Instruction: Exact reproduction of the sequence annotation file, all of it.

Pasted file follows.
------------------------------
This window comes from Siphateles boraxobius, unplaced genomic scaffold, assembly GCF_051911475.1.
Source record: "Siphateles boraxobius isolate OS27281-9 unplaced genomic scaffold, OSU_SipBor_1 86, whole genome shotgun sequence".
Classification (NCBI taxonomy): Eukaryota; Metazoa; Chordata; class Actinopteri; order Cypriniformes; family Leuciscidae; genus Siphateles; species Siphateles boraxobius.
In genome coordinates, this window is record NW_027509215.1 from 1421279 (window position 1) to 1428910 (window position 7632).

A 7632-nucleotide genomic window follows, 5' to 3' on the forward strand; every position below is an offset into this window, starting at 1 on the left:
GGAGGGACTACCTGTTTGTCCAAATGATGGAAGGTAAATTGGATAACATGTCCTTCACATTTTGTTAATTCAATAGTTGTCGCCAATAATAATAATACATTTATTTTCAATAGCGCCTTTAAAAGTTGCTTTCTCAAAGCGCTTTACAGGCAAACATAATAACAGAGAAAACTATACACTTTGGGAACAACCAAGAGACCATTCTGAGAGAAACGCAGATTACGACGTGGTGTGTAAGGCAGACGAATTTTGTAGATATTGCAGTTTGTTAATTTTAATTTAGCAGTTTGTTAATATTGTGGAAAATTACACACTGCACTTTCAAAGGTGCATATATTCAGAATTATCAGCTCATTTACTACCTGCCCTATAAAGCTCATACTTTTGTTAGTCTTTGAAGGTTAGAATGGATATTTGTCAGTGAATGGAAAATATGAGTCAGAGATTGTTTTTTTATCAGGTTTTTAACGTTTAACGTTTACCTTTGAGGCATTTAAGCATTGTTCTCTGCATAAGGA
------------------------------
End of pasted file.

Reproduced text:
This window comes from Siphateles boraxobius, unplaced genomic scaffold, assembly GCF_051911475.1.
Source record: "Siphateles boraxobius isolate OS27281-9 unplaced genomic scaffold, OSU_SipBor_1 86, whole genome shotgun sequence".
Classification (NCBI taxonomy): Eukaryota; Metazoa; Chordata; class Actinopteri; order Cypriniformes; family Leuciscidae; genus Siphateles; species Siphateles boraxobius.
In genome coordinates, this window is record NW_027509215.1 from 1421279 (window position 1) to 1428910 (window position 7632).

A 7632-nucleotide genomic window follows, 5' to 3' on the forward strand; every position below is an offset into this window, starting at 1 on the left:
GGAGGGACTACCTGTTTGTCCAAATGATGGAAGGTAAATTGGATAACATGTCCTTCACATTTTGTTAATTCAATAGTTGTCGCCAATAATAATAATACATTTATTTTCAATAGCGCCTTTAAAAGTTGCTTTCTCAAAGCGCTTTACAGGCAAACATAATAACAGAGAAAACTATACACTTTGGGAACAACCAAGAGACCATTCTGAGAGAAACGCAGATTACGACGTGGTGTGTAAGGCAGACGAATTTTGTAGATATTGCAGTTTGTTAATTTTAATTTAGCAGTTTGTTAATATTGTGGAAAATTACACACTGCACTTTCAAAGGTGCATATATTCAGAATTATCAGCTCATTTACTACCTGCCCTATAAAGCTCATACTTTTGTTAGTCTTTGAAGGTTAGAATGGATATTTGTCAGTGAATGGAAAATATGAGTCAGAGATTGTTTTTTTATCAGGTTTTTAACGTTTAACGTTTACCTTTGAGGCATTTAAGCATTGTTCTCTGCATAAGGA